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Global flows and local labour: transnational migration and precarious labour. Linda McDowell University of Oxford Adina Batnitzky University of Texas, Austin and Sarah Dyer, University of Manchester. Leaving Poland.
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University of Oxford
Adina Batnitzky University of Texas, Austin and Sarah Dyer, University of Manchester
It was a quick decision, I had a call from London [from a Polish-owned employment agency], . . . . I bought a one way ticket [from Warsaw] . . . it was very cheap, but it was a bus, so 34 hours. . . . [I arrived] Saturday morning. I had to go to sign the contract with the agency; that was Monday, the next day I came to work [in the hotel]. (Stanislaw, Polish hotel worker)
NB GLA figures are pre-large scale migration from EU between May 2004- end of 2006.
‘the only extra jobs at present [in the UK economy] are for temporary staff and the self-employed. This growth in “contract working” is almost certainly a reflection of the increased supply of migrant workers from Central and Eastern Europe’ (quoted by Seager 2007 p 32).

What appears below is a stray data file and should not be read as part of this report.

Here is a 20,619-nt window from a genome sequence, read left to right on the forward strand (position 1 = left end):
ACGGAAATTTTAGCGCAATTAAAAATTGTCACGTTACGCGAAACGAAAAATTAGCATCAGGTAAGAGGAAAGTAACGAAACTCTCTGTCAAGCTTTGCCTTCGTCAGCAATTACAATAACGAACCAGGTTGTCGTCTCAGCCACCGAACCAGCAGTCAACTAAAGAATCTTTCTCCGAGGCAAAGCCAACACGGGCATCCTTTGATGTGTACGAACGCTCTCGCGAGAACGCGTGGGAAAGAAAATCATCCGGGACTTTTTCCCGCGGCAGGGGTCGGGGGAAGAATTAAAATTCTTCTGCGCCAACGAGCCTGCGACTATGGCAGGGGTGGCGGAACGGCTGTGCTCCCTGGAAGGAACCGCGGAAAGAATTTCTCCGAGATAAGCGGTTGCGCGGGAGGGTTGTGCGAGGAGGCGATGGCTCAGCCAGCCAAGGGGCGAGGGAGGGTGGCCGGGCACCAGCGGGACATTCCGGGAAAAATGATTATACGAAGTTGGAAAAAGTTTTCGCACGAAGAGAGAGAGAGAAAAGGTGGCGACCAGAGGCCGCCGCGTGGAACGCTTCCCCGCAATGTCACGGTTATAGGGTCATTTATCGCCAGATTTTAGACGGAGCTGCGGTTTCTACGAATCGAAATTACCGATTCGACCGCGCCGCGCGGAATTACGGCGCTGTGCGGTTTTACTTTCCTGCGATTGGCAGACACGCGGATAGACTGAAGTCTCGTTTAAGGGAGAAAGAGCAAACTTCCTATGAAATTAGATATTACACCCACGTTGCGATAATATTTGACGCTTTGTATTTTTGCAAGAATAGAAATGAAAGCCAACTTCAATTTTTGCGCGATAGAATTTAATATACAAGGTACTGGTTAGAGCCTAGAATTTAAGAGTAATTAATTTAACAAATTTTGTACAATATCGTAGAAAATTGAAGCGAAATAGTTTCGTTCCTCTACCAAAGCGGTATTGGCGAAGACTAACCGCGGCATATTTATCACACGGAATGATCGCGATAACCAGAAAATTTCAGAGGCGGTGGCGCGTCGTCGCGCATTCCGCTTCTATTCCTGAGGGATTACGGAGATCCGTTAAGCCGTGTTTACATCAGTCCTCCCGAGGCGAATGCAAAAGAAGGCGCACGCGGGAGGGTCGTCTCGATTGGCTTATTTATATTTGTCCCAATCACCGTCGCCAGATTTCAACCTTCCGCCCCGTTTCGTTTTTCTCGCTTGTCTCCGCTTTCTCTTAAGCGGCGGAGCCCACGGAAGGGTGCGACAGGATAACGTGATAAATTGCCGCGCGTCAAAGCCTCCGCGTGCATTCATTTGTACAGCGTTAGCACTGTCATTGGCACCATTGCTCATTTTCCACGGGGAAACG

Has recession made this worse? Increase in part-time and casual work; fall in in-migration?
‘The West London labour market is probably the most competitive within London, with a highly mobile workforce, relatively low levels of unemployment (3.6% in 2006 when we started interviewing) compared to 4.6 for London, competition from blue chip companies located along the A4, Thames Valley IT companies and Heathrow Airport’.
The specific objectives of the study were
‘these ladies are in their late 60s now, so they have been here quite a long time’.
On her books now there are more recent migrants including
‘Chinese, Afro-Caribbean (sic), Portuguese, Polish, Irish – this is where it all starts to change, and now definitely with the East Europeans, that’s definitely created a big change. There are more East Europeans – Latvians, Lithuanians’
‘The level of English of East Europeans is quite low and that’s one of our biggest issues when it comes to recruitment. A lot of them could barely speak any English [on arrival]. What we try to do is to make sure that there is a basic level [before placing them]’.
But as he says later:
Some of the Polish room attendants also mentioned the disadvantage of working with co-nationals and the head of the housekeeping section the problem of ‘Polish cliques’.
26 year old Russian woman who paid a Russian agency to come to London - $3000. High school educated and wants to train as a nursery school teacher
Asked why she came to London: ‘I would like to improve my English, and some money. . . I go to Russian agency in London. I went to the agency in Hammersmith and they explained. My first job is to pack chicken. (also found BI job through an agency).
The jobs are local in a threefold way: